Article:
Researchers from the Faculty of Science, University of Technology Sydney (UTS Science) have created a material that can stay cooler than the ambient air temperature, even in the height of Australian summer. And it could help to greatly reduce cooling costs and the environmental impact of air-conditioning.

The roofing material is made from stacked polymers on top of a thin silver film, and only absorbs an incredible 3 percent of sunlight. Impressively, it also radiates heat out at specific infrared wavelengths that aren't absorbed by the atmosphere - allowing it to beam the heat directly into space.

"We demonstrate for the first time how to make a roof colder than the air temperature around it, even under the most intense summer conditions," one of the lead researchers, Geoff Smith, told the press. "Roofs heat up by absorbing sunlight, so darker roofs can get very hot. Even white roofs still absorb enough sunlight to warm up by 9 degrees Celsius to 12 degrees Celsius."

Scientists have been working for years to create increasingly more heat-repellant materials to cover our houses with, but they've struggled to find anything that approaches 100 percent solar reflectance. 

"This new surface, however, stayed 11 degrees or more colder than an existing state-of-the-art white roof nearby," Smith added. 

supercoolroof-infraredjpgInfrared image of the new material (purple) on top of a regular white roof. Credit: UTS Science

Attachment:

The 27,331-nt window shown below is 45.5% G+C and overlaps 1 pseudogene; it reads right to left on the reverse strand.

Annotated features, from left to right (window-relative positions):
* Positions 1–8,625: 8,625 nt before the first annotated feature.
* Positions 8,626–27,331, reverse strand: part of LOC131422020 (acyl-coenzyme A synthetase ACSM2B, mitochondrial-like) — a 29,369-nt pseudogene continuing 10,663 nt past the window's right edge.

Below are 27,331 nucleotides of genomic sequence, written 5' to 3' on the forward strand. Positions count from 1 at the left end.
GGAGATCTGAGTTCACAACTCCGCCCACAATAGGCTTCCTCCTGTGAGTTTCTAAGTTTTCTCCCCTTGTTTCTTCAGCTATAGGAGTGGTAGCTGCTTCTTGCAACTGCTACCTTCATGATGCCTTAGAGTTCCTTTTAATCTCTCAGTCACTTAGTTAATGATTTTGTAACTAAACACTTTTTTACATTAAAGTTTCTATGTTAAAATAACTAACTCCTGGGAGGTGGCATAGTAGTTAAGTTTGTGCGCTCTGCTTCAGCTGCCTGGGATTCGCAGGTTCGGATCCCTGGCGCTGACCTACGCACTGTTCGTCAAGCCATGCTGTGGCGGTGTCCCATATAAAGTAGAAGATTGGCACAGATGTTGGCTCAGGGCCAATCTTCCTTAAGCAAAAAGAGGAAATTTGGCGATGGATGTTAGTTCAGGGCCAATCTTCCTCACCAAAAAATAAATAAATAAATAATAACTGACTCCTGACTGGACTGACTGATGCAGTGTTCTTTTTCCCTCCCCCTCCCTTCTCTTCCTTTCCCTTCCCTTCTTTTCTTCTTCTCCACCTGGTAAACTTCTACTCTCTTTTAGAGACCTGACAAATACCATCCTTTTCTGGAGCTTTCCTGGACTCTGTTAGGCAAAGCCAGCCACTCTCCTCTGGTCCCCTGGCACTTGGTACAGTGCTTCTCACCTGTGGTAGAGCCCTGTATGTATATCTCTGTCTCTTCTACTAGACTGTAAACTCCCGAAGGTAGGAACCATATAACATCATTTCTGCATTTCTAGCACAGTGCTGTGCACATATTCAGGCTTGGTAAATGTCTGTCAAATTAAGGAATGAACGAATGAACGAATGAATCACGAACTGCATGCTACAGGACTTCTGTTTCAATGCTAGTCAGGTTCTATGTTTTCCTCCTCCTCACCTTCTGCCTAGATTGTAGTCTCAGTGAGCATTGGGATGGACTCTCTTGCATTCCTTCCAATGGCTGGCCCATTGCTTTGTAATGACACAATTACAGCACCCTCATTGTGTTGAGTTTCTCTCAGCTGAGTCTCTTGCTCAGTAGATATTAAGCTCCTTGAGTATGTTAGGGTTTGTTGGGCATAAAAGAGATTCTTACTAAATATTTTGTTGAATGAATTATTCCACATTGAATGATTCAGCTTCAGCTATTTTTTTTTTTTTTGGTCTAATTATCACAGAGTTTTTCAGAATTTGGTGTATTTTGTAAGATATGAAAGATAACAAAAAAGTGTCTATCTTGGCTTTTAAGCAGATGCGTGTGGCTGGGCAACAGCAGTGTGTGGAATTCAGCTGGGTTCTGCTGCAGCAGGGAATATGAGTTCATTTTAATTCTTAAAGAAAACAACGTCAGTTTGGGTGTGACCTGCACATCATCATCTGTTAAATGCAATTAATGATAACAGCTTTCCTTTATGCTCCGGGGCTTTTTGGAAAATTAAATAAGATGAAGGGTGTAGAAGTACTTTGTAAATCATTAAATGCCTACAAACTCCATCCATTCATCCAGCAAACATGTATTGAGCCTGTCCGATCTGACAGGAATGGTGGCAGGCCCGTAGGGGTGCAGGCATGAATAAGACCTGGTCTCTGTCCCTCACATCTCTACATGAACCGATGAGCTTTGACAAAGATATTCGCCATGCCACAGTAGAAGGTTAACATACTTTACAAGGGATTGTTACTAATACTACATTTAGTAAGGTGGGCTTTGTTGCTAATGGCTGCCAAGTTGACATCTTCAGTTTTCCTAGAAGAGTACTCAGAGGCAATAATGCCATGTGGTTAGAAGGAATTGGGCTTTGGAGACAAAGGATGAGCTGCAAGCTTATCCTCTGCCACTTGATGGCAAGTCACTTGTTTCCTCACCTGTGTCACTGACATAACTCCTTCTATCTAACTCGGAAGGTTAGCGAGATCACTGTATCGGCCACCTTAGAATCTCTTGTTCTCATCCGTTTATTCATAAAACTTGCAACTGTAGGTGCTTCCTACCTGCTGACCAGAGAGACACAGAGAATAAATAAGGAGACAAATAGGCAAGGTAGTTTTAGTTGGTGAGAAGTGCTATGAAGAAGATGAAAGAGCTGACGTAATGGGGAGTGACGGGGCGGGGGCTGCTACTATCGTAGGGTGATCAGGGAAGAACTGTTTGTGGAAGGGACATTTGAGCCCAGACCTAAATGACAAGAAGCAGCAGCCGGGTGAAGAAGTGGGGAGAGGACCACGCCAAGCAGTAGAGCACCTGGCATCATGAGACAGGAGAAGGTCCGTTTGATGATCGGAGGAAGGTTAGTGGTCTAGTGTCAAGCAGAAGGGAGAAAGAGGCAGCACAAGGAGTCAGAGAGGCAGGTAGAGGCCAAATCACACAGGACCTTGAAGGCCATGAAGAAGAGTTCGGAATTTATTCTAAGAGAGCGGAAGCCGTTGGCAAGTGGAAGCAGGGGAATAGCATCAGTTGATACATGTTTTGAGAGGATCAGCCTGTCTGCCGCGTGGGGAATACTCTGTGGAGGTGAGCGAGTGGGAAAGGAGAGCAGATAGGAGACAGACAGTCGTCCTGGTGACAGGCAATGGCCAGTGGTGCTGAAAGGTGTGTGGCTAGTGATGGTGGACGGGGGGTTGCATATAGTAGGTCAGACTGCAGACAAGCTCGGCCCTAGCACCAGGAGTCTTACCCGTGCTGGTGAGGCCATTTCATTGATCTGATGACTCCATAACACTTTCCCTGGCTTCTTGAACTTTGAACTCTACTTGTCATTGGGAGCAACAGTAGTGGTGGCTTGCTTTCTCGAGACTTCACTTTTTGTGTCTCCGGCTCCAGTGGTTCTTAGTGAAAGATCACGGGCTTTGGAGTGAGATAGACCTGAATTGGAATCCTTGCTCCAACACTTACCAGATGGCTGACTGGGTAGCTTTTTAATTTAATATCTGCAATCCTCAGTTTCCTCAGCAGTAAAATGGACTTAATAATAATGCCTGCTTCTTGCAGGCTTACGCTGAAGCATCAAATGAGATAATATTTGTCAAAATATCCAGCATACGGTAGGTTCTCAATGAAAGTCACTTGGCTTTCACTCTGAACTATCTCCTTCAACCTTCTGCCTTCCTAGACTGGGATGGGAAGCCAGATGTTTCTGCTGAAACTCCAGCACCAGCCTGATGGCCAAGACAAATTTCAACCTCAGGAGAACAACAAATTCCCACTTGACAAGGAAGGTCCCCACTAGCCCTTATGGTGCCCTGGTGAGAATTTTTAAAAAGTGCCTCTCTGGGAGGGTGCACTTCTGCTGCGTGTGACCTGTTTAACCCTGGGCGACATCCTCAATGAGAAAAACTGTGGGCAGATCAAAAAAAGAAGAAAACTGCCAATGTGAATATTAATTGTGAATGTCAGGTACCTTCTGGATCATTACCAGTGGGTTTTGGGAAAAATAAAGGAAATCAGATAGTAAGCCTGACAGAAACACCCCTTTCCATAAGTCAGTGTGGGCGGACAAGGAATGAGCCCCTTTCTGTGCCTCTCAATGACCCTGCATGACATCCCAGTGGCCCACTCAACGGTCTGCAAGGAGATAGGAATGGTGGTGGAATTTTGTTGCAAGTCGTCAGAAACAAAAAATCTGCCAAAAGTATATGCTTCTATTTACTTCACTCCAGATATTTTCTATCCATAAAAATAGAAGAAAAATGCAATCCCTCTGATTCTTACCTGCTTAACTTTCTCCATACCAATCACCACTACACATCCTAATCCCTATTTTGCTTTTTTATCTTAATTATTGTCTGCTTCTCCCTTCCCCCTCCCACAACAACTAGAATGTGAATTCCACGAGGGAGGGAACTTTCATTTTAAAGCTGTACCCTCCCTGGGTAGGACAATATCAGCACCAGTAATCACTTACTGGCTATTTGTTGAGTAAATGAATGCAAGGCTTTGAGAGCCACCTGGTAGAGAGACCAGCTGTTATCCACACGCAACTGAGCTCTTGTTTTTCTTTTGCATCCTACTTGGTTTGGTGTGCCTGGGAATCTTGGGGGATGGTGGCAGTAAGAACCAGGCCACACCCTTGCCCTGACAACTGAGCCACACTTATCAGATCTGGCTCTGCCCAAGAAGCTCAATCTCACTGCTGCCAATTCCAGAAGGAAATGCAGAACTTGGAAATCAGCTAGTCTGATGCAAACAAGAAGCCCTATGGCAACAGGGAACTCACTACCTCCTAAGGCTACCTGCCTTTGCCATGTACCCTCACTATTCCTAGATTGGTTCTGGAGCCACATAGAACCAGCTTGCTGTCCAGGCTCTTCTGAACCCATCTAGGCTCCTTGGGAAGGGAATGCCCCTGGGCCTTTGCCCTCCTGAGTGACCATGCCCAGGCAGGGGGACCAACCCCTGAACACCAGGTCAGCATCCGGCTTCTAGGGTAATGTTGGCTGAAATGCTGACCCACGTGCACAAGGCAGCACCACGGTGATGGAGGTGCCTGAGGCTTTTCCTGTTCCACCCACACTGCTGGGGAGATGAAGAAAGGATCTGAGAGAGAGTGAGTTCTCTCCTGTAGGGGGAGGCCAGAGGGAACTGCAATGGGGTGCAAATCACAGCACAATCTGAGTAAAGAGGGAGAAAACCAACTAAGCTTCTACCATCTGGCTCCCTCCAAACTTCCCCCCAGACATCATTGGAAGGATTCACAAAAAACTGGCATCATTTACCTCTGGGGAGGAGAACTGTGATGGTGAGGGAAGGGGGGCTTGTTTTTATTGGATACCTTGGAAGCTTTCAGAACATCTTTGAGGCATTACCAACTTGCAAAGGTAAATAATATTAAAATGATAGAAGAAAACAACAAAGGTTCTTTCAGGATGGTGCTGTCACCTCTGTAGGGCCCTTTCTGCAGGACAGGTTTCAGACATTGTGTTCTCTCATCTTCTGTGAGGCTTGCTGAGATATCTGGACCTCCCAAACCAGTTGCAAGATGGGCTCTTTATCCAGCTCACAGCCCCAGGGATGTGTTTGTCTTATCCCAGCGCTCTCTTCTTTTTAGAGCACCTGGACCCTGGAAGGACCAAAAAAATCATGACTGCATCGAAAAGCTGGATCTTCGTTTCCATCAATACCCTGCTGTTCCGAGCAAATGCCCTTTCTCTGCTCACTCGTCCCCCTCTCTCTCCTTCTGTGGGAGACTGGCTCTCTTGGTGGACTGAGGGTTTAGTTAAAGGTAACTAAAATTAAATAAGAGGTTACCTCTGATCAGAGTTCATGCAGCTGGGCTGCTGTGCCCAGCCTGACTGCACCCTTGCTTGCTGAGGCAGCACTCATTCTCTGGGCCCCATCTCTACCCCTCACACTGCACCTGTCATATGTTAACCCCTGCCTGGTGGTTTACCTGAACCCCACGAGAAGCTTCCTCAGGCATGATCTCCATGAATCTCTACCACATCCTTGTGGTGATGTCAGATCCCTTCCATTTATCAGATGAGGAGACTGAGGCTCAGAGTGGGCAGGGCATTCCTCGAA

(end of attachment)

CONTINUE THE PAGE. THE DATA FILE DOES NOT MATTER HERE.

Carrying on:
Even better, the materials used to create the demo-roof are already commercially available, and so far seem to be suited to creating basic roofing, which means they could easily be integrated by the construction industry.

The team has tested the roof on the top of the UTS Science building in Sydney, which is on a busy road and has no cover from the hot summer sun. Despite the conditions, they showed that the roof was able to stay significantly colder than the air around it, even in direct summer sunlight and when it became covered with traffic-produced dirt and grime. The results have been published open access in Advanced Science.

And while its energy-saving abilities overall haven't been tested as yet, Smith believes that it could substantially help to reduce the environmental costs of cooling.

"Cool roofing reduces the severity of the urban heat island problem in towns and cities and helps eliminate peak power demand problems from the operation of many air conditioners," he said. "The added feedback benefits from cool roofs are not yet widely appreciated, but recent reports have shown they are substantial. Examples include ventilation with cooler air and higher performance of rooftop air-conditioning installations." 

We're pretty excited about a world where our homes are kept cool by their roofs, rather than electricity-guzzling air-conditioners. Someone get the technology commercialised, ASAP.

Love science? Find out more about the research happening at UTS Science.